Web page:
The U.S. Department of Veterans Affairs plans to open an expanded outpatient clinic in the Tri-Cities.
A specific site hasn’t been selected – in fact, the selection process is in the early stages. But Vista Field in Kennewick is one of the areas that’s drawn interest from potential developers as a possibility.
The new clinic will replace the existing one in the Richland Federal Building, and it’ll add an array of specialties for veterans on top of what’s currently offered locally, from dental to pharmacy.
The VA is looking to locate the new clinic in a roughly 34-plus-square-mile area of west Kennewick and south Richland bounded by interstates 82 and 182, Highway 395 and State Route 240.
The clinic could be a new build, or it could move into an existing facility that fits the VA’s criteria, according to an advertisement from the agency seeking expressions of interest from developers.
That’s where Vista Field comes in. Three developers approached the Port of Kennewick – which owns the former municipal airport that’s now envisioned as a regional town center with a mix of commercial and residential development – about listing Vista Field as the clinic location in their submissions.
Because the port is a public agency, discussion among port commissioners about whether to give the OK to that initial step happened during a public meeting, where details about other sites being eyed by developers wouldn’t necessarily make it into the public sphere in the same way.
A site for the new clinic will be selected by January 2025, said Linda Wondra, public affairs officer for the Walla Walla VA Medical Center, a network that includes the Richland clinic.
The new clinic is planned to open in 2028. The need is clear, Wondra said.
“The Tri-Cities area has more veterans seeking care than other locations within the Walla Walla catchment area, and it is important to bring needed specialty care services to the Tri-Cities area so these veterans can access and receive more VA services closer to home,” she said.
Port of Kennewick staff brought the developer requests to port commissioners at a special meeting in June. The staffers reported that a clinic at Vista Field wouldn’t be consistent with the master plan as approved by the port and the city of Kennewick and may not be consistent with city zoning.
They also noted that it’s unclear if Vista Field meets the VA’s criteria for a suitable site, based on the limited information included in the agency’s advertisement.
But, after lengthy discussion, commissioners agreed to allow the developers to list Vista Field in their submissions. The decision doesn’t bind the port to sell or lease Vista Field property or change its use, but merely leaves open the possibility of a clinic at the site instead of closing the door for good at this point.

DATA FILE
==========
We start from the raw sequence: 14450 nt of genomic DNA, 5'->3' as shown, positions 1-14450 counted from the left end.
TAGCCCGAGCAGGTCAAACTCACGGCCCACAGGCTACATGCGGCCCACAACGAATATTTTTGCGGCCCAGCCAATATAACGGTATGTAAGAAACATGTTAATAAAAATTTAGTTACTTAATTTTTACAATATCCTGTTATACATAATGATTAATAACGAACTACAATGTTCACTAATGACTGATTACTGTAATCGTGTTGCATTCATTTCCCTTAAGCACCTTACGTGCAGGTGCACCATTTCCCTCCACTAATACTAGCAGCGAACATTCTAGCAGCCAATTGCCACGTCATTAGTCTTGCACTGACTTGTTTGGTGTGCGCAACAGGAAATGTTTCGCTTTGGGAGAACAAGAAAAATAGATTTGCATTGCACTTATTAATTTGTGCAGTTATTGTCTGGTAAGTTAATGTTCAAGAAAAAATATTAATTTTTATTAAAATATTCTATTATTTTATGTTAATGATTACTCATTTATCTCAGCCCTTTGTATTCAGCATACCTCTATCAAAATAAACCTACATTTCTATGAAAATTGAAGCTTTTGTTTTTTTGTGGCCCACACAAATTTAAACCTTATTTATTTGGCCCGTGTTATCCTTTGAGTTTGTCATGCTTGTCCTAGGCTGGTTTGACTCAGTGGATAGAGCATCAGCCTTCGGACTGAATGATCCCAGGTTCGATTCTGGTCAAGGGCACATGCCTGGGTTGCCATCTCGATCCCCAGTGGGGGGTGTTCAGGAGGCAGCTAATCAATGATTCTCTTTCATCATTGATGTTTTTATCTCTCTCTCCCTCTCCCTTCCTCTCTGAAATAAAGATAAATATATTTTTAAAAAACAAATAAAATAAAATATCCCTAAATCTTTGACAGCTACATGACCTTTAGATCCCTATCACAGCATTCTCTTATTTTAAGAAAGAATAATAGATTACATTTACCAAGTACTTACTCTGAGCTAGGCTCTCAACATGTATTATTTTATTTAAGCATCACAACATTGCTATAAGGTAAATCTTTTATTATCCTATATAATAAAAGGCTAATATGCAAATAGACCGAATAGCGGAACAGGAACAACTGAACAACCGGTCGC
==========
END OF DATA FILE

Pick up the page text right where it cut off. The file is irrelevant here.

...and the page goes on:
“We’re not committing. There are plenty of other exit ramps if it doesn’t work for us. But I say, let’s give the VA the opportunity and go from there,” Commissioner Thomas Moak said during the meeting.
Port staff will continue marketing Vista Field for uses consistent with the master plan.
The port shuttered the former airport in 2013 and began working on its transformation; the 103-acre site is next to the Toyota Center and the Three Rivers Convention Center.
The port has invested $4.9 million in infrastructure for the first 20 acres of development – a phase that’s set to include four parcels for single-family development, seven for live-work development and 10 for mixed-use. At full build-out, Vista Field is planned to include 750,000 square feet for retail, office, service and entertainment uses, 1,100 residential units, and more.
The existing Richland veterans clinic opened in May 2008.
It offers services including primary outpatient care, women's health care, mental health/social work support and homeless veteran housing support.
“We have outgrown (the clinic) and cannot provide the services our veterans need within the existing space. The veterans in the Tri-Cities area can be better served by expanding services in this area to reduce travel time and increase efficiency in providing the world class health care the veterans deserve,” Wondra said in a statement, noting that about 7,400 enrolled veterans in the Tri-Cities area, as well as 2,700 in the Boardman, Oregon, area, will benefit from the new clinic.
An interim expansion of the existing clinic is anticipated by mid-2024 and will add physical therapy and expand behavioral health support.
The new clinic will add several more specialties, including radiology, optometry, dental, audiology, prosthetics, home-based primary care, laboratory and pharmacy services.
The project is estimated to cost $21-plus million.
It’s one of 31 projects nationwide selected for PACT Act funding. The PACT Act – formally the Sergeant First Class Heath Robinson Honoring our Promise to Address Comprehensive Toxics Act of 2022 – is the largest expansion of veteran health care and benefits in generations, Wondra said.
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